A new round of stimulus payments to combat the devastating economic impact inflicted on Americans by the expanding coronavirus pandemic could be coming in the next relief bill from Congress.
Senate GOP leadership unveiled details of the next stimulus plan, named the Health, Economic Assistance, Liability Protection and Schools or HEALS act, late Monday. Included in the $1 trillion plan is a second set of direct payments to citizens.
Like CARES Act, this latest proposed legislation would provide checks of up to $1,200 per individual with bonus money for taxpayers who have dependents.
The criteria for the proposed new checks remains the same as before:
Individuals making $75,000 a year or less can get $1,200, and couples making $150,000 or less can get $2,400. Individuals making more than $99,000 a year and couples making more than $198,000 a year are not eligible.
There is one important change, however.
In the past legislation, recipients could get an additional $500 for each dependent age 17 and under. The HEALS Act would remove the age requirement.
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Even individuals who have no income, as well as those whose income comes entirely from non-taxable means-tested benefit programs, such as SSI benefits, are eligible for the full rebate amount.
The amounts will be based on adjusted gross income, which is the amount of money you make in a year minus allowable deductions. The payment will not be taxed.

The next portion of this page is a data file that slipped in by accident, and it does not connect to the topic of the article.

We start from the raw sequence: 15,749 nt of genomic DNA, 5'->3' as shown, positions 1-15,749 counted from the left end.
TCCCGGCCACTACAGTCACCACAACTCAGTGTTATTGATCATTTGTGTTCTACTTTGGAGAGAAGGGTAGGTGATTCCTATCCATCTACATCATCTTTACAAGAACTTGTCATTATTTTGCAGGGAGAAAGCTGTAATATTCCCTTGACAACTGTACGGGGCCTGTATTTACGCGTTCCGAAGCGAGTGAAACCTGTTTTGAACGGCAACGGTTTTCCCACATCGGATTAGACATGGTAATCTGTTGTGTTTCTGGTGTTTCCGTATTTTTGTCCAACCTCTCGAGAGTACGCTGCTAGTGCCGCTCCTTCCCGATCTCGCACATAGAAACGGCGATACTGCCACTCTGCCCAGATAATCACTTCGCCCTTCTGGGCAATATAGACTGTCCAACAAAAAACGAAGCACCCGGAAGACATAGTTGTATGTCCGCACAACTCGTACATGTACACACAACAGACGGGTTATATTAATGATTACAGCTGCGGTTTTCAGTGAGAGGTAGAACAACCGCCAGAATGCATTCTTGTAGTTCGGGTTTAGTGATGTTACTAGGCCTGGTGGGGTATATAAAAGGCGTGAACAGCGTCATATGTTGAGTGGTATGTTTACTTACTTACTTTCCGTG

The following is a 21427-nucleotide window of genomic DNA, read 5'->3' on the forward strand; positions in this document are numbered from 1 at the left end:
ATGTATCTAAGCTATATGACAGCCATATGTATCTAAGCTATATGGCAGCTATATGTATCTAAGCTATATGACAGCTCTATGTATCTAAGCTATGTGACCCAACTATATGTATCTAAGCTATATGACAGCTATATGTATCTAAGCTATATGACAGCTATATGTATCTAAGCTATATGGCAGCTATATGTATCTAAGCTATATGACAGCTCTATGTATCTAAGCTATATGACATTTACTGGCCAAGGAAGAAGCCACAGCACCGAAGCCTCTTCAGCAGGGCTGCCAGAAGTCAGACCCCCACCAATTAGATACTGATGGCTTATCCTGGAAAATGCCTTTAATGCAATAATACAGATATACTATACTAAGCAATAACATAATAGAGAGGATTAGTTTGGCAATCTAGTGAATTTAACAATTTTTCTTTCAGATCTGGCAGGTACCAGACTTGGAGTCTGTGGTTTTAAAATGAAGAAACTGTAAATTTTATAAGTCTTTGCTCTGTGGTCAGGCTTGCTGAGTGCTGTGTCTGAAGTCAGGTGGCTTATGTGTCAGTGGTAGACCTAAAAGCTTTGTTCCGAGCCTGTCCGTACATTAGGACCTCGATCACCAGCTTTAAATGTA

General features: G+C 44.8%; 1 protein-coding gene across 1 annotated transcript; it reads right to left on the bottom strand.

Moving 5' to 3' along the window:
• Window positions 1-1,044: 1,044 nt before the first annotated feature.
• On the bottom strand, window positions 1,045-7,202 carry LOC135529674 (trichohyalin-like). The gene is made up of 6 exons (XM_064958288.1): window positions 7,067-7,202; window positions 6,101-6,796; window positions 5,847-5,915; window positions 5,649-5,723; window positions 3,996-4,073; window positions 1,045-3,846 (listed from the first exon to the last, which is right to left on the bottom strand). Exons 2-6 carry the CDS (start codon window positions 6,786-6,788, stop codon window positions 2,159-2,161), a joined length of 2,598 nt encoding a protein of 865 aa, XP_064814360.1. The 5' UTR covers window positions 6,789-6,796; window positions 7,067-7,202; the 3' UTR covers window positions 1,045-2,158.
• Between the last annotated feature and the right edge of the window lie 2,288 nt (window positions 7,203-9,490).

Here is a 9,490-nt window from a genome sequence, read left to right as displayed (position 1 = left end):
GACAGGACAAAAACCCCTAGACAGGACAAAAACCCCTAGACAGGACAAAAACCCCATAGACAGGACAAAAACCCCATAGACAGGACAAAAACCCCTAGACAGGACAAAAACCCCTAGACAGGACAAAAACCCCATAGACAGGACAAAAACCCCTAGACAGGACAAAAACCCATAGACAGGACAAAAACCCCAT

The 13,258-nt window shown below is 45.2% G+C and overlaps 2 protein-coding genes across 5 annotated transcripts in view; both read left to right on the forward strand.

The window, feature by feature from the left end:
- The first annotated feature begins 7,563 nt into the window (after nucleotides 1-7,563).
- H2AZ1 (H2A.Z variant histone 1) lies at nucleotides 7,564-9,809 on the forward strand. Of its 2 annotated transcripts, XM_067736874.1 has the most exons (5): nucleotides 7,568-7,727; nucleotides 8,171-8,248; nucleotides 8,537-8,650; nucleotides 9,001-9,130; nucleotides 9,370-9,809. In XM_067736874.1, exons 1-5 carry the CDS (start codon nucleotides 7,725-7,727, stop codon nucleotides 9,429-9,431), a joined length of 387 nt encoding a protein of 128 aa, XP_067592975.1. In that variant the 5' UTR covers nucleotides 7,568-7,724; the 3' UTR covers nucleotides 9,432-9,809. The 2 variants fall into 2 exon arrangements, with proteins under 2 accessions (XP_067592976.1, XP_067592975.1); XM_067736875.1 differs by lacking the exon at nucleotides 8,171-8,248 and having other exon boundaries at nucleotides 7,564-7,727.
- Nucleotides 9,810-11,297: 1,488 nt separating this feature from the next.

The stimulus payments will be determined by a person's most recent federal income tax filing. If you have not yet filed your taxes, the prior year's return will be used. The payments will be made by either direct deposit or check.
Keep in mind that the HEALS Act is just a proposal put forth by Republican leadership in the Senate with support from the Trump Administration. The Democratic-led House passed its own package weeks ago. Congress would need to pass the proposal into law before the checks would come.
To help you better understand how much money you may get, you can use the calculator below:
Calculate Your Coronavirus Stimulus Payment
Source: Staff reports, NBC News
Credit: Nelson Hsu, Vince Lattanzio / NBC
These calculations are estimates based on the legislation as of Tuesday, July 28, 2020 and information provided by you. They are subject to change.
CORRECTION (July 29, 2020 8:30 p.m. ET): A previous version of this story misstated the income limit for couples eligible to receive the full stimulus amount. The calculator was never affected.